If you find some anchors/sections missing, you may want to dig into the preference pane itself and see if there’s any bits of code that reference available options. For example, the script above when run against the Security & Privacy Pane doesn’t return any options for the Input Monitoring section. However, I can open /System/Library/PreferencePanes/Security.prefPane/Contents/Resources/PrivacyTCCServices.plistand see the key value I’m looking for (and what that section is actually called) is ListenEvent.

Identifying if the pane supports URLScheme.

Not all Preference Panes support URLScheme. For those that don’t, you can accomplish the same action of opening the pane with Applescript in most instances. But how do you know if a specific pane supports a URLScheme? Let’s explore.

Most of the preference panes themselves are located within /System/Library/PreferencePanes/.

Here’s how to find if the pane supports url schemes:

  1. Open Finder and Go To /System/Library/PreferencePanes
  2. Right click on the pane you want to inspect choose Inspect Package Contents
  3. Open the Contents > Info.plist. If it supports url scheme you’ll see a NSPrefPaneAllowsXAppleSystemPreferencesURLScheme=1
System Preferences Pane URLScheme support

If the pane DOES support a url scheme, then you can use the open command + URLschemes listed here. If it does not, and you still want to open the pane via script, you could do so using Applescript.

Hope this was helpful! Happy scripting!

Scripting System Preferences Panes

Join me on an adventure in discovering how to use scripts to open nearly every single aspect of the macOS System Preferences Pane!

Mac admins and developers may at some point in their careers find themselves needing to script the opening of macOS System Preferences panes, either for automation or other tasks like presenting a specific pane to a user to click or configure.

The URL Scheme introduced in 10.10 (and refined/restricted in 10.11) makes it easy to not only open specific System Preference Panes, but to deep link to specific sections of those panes with precision. Apple seems to be adding new urls and anchors to System Preferences with each macOS release, so this will continue to be a useful tool to have in your macadmin tool belt.

So how can you automatically open specific System Preferences panes in your scripts? I’m glad you asked! Let’s dive in…

Continue reading Scripting System Preferences Panes

The open command

It’s time for adventures in the open command!

Most admins know the open command. They’ll use it in bash scripts or as part of an item in Self Service to open a file, an application, a URL, or a System Preference Pane (among other things). However there are quite a few additional features beyond the surface level open command that a lot of admins aren’t aware of, so I’d like to share those with you now.

Let’s take a look at a few basic examples of the open command below:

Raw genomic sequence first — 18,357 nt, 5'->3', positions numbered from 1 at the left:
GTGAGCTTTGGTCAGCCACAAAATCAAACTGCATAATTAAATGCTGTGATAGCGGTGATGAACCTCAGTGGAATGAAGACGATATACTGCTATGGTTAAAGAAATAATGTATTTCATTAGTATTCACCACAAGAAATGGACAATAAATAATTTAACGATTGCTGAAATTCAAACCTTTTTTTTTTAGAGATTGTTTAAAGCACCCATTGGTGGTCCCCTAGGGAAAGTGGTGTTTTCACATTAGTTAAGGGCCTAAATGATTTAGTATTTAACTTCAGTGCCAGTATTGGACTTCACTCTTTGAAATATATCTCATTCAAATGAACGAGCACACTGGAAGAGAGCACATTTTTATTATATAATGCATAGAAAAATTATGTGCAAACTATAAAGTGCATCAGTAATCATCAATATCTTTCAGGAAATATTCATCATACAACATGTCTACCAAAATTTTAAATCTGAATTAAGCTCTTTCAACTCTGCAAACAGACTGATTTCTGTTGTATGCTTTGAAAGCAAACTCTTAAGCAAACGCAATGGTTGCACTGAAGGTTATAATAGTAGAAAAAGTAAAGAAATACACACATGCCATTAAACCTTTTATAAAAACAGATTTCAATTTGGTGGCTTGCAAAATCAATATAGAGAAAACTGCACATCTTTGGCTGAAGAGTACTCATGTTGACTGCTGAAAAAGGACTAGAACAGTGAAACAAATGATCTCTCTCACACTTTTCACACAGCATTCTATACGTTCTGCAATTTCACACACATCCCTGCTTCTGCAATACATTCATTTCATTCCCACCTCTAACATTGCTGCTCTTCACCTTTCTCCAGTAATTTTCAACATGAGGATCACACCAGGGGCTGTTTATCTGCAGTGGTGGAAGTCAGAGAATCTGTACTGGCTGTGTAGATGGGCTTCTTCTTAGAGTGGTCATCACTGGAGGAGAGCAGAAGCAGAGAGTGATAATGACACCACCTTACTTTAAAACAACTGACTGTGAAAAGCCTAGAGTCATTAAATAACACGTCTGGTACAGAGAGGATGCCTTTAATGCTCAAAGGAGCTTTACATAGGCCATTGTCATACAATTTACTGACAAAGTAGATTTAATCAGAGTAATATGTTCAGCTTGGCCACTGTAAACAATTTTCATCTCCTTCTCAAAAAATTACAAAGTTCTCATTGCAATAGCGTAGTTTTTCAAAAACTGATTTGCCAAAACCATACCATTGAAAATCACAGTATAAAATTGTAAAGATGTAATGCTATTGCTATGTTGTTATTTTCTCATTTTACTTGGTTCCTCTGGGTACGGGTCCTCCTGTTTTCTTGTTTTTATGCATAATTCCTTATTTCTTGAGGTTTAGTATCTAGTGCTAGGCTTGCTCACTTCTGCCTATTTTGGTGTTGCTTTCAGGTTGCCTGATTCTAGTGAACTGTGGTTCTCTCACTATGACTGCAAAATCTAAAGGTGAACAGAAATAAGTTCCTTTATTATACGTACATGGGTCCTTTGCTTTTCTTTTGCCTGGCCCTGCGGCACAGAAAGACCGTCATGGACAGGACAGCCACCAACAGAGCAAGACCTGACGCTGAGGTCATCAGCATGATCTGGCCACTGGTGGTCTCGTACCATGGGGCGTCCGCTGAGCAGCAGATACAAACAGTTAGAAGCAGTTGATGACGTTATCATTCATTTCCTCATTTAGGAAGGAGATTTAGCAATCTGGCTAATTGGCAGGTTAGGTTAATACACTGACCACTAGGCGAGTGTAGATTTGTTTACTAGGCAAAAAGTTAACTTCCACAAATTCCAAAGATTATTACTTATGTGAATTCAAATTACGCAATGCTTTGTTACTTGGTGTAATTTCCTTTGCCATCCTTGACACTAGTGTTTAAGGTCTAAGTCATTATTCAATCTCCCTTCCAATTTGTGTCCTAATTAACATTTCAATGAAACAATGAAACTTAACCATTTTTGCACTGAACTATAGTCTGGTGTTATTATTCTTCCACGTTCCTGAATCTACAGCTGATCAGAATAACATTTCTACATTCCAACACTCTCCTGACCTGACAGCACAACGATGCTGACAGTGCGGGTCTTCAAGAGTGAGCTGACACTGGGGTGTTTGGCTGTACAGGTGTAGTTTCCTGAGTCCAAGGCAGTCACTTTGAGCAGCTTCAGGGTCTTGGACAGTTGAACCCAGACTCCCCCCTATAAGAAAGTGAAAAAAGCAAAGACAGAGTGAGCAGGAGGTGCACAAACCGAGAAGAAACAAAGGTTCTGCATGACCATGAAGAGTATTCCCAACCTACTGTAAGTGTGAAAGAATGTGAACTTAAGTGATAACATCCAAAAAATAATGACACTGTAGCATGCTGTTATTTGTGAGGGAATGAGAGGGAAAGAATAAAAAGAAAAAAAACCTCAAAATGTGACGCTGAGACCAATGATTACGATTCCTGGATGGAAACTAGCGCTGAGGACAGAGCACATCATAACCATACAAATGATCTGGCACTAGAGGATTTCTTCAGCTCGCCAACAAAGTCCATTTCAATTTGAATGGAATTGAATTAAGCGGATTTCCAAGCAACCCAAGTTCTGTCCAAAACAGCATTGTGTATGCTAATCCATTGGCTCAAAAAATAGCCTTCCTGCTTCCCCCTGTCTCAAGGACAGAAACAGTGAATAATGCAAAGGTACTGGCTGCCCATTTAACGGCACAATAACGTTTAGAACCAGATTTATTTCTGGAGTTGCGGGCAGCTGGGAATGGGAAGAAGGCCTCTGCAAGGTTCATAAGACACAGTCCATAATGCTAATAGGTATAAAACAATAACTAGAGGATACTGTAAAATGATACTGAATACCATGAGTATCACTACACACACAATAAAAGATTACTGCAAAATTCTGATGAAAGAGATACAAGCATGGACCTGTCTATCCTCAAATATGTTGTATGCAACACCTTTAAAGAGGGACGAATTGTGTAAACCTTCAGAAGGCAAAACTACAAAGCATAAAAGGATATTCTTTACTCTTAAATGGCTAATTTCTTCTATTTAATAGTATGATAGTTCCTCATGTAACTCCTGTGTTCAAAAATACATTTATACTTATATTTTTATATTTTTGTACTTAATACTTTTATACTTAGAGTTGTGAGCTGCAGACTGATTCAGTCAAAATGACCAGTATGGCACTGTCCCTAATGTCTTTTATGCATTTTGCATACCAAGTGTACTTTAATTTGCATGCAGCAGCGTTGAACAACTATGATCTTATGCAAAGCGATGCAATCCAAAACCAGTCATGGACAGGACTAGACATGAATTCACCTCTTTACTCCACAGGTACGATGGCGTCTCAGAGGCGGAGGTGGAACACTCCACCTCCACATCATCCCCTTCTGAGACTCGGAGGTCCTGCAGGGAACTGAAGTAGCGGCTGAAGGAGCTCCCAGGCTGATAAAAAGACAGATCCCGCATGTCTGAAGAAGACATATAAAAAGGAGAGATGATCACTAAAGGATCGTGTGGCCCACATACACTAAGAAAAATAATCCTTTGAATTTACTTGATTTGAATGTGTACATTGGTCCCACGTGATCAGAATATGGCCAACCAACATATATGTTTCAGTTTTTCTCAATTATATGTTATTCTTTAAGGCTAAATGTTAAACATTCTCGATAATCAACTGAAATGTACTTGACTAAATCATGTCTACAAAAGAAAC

File
open /path/to/file.pdf

Application
open "/Applications/Brave Browser.app"

URL
open https://google.com

System Preference Pane
open "/System/Applications/System Preferences.app"

As Brett Terpresta points on this excellent post, there’s a host of extra options and flags available when using the open command.

Let’s say you want to open a file or a url with a specific app. Maybe you have an internal company url that only works with Chrome and you want to make sure that your script or Self Service item that opens that site always opens in the Chrome browser. Or perhaps you’re deploying a pdf with certain features that only work inside of Adobe Acrobat Reader. You can use the -a flag to specify a specific application by name or -b to specify a specific application by its bundle identifier.

Let’s expand on a few of our original examples:

File
open -a "Adobe Acrobat Reader DC" /path/to/file.pdf
open -b com.adobe.Reader /path/to/file.pdf

URL
open https://google.com
open -a "Brave Browser" https://google.com
open -b com.apple.Safari https://google.com

In the examples above, I can make sure that the PDF I am opening doesn’t default to the macOS Preview.app, but instead Adobe Acrobat Reader. Or in the case of urls, I can’t specifically open the url in Brave Browser or Safari simply by calling on the application name or bundle id.

Unsure how to find an app’s bundle identifier? Open Terminal and type:
codesign -dr - /Applications/appname.app to get it's identifier.

$codesign -dr - /System/Volumes/Data/Applications/Brave\ Browser.app

Executable=/System/Volumes/Data/Applications/Brave Browser.app/Contents/MacOS/Brave Browser
designated => identifier "com.brave.Browser" and anchor apple generic and certificate 1[field.1.2.840.113635.100.6.2.6] /* exists */

In the example above, I can see that com.brave.Browser is the bundle identifier.

These are some useful tricks that mac admins can leverage to add application specificity to their scripts when opening files or URLS. There’s a few other tricks that Brett covers, so be sure to go check out his post.